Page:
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A&S Faculty Feted at Annual Awards Ceremony

From left: Amy Tuininga, Dominic Balestra, Irma Watkins-Owens and Leonard Cassuto.
Photo by Jason Grief

Four arts and sciences professors were honored with Distinguished Teaching Awards on Feb. 6 at the Annual Arts and Sciences Faculty day, held at Fordham College at Lincoln Center.

More than 200 members of the faculty and administration came out for the event, which got underway with a lecture by Barbara Mundy, Ph.D., associate professor of art history. Mundy, a scholar of colonial Latin American art, lectured on “And Then Moteuczoma Danced: Historical Memory and Native Presence in Colonial Mexico City.”

Those receiving awards for undergraduate teaching were:

Dominic Balestra, Ph.D., professor of philosophy. Balestra, who has been a member of the faculty since 1975, was distinguished for his teaching in the humanities.

Irma Watkins-Owens, Ph.D., associate professor of African and African-American studies. Watkins-Owens received recognition for her teaching of the social sciences. She has been a member of the faculty since 1988.

Amy Tuininga, Ph.D., assistant professor of biological sciences. Tuininga was feted for teaching in the natural and life sciences. She has been a member of the faculty since 2001.
In addition, Leonard Cassuto, Ph.D., professor of English, was recognized for his graduate-level teaching in American literature. Cassuto has been a member of the faculty since 1989.

Robert Grimes, S. J., dean of Fordham College at Lincoln Center, presided over a banquet and awards ceremony in the Pope Auditorium that followed the lecture.

“Your dedication to our students and the art of teaching makes Fordham what it is: a family of faculty, staff, and students centered on the love of wisdom and learning,” he said.

—Janet Sassi

Guardian Angels Celebrate 30 Years of Safety Patrols and Service

From left: Curtis Sliwa and Harold Takooshian, Ph.D.
Photo by Gina Vergel

Thirty years after they began patrolling streets in the South Bronx, the Guardian Angels gathered on Feb. 12 at Fordham’s Lincoln Center campus to reminisce about their early days and celebrate their global success.

“This was an organization that had a difficult time getting a word in edgewise,” said Curtis Sliwa, the group’s founder and talk show host on New York’s WABC radio. “Here we are, 30 years later, with chapters in 136 cities in 13 countries.”

Sliwa founded the Guardian Angels on Feb. 13, 1979, when, as manager of a McDonald’s on East Fordham Road near Webster Avenue, he tired of the rampant crime that had overtaken the Bronx.

“The area was the worst example of how people had lost their sentimentality,” he said. “People looked the other way when crimes happened on the arteries and veins of New York—the subways—because they just wanted to get home alive. It was survival of the fittest.”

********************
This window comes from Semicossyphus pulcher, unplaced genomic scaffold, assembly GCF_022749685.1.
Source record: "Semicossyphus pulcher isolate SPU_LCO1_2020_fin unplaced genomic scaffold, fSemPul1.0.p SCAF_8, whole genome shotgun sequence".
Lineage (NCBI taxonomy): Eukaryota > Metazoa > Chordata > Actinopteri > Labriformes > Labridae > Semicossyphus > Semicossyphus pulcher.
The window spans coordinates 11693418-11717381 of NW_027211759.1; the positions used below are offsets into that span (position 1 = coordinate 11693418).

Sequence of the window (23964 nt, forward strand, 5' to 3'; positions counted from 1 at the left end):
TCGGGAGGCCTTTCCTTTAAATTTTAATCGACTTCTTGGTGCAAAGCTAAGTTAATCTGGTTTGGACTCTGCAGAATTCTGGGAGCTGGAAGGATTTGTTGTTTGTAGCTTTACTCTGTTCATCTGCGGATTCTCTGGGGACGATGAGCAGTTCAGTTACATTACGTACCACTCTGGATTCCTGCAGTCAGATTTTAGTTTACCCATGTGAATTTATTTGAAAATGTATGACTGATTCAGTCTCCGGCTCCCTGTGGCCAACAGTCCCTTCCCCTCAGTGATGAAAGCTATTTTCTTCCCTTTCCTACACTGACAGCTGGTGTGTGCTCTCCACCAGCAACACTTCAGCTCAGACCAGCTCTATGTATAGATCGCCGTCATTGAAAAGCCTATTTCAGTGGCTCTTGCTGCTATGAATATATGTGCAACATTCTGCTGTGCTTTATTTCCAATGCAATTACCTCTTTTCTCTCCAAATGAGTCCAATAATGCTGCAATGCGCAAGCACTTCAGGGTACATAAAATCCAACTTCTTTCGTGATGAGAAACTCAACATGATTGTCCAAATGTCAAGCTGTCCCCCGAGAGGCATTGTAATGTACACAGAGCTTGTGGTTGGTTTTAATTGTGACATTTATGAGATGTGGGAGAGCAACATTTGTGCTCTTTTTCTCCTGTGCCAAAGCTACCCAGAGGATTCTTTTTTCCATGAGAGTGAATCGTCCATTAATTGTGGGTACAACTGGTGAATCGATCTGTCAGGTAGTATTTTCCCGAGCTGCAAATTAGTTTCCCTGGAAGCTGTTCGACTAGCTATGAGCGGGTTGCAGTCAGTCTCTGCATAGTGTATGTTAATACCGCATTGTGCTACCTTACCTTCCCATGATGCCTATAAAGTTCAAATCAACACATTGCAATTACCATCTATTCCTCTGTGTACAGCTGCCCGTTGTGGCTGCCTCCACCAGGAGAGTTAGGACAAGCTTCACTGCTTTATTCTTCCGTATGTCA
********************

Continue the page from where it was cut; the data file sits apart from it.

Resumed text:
The city’s police force and administration didn’t welcome the original 13 members, who patrolled the streets wearing red berets, a symbol that has become synonymous with the Guardian Angels worldwide. In fact, then-Mayor Ed Koch called them vigilantes.

But Fordham University students and staff, like many New York residents who were sick of crime-filled streets and subways, expressed admiration for the unarmed patrol.

“Fordham was always a safe haven for us,” Sliwa said.

Harold Takooshian, Ph.D., professor of psychology, recalled taking his social psychology students into the streets in the 1980s, to survey the public about the Guardian Angels.

“With the exception of two people who weren’t from the area and didn’t have a clue who the Angels were, there was an overwhelmingly positive response,” he said.

Takooshian, one of the featured speakers at the event, discussed pro-social behavior and why the Guardian Angels were able to turn at-risk youths into community leaders.

“Whether they were teenagers that hung out on the streets or not, those who eventually became Angels had role models in one way or another,” he said.

—Gina Vergel

College of Business Administration Celebrates Upgraded Classroom

Donna Rapaccioli, dean of the College of Business Administration, leads a ribbon cutting of the technology/
trading room.
Photo by Ryan Brenizer

When College of Business Administration (CBA) graduates enter the workplace, they will have a leg up on the competition, thanks to a state of the art technology/trading room that recently opened on the Rose Hill campus.

The room, which had its official ribbon cutting on Feb. 25, is located in Faber Hall, and is the result of a partnership between the CFA Institute and the bachelor of science in finance program at CBA.

The ribbon cutting drew members of the CBA advisory board, representatives from the New York Society of Security Analysts, the CRFA Institute, faculty, students, administrators and architects who designed the room.

The project cost $500,000, said Donna Rapaccioli, dean of the College of Business Administration. It features ticker monitors and a Bloomberg machine, and will feature live technology training sessions using software and databases such as Thomson One software and MediaLab. A portfolio management class is presently being held in the room, where dual screens make it easier for students to execute simulated stock trades, she said.

“Tonight, we recognize the CFA designation as a symbol of excellence, and how proud Fordham is to partner with the CFA Institute to educate ethical leaders of the global financial community,” Dean Rapaccioli said. “At the same time, we celebrate the opening of this dazzling new trading room, a space that provides our students and faculty access to state of the art technology.”

—Patrick Verel


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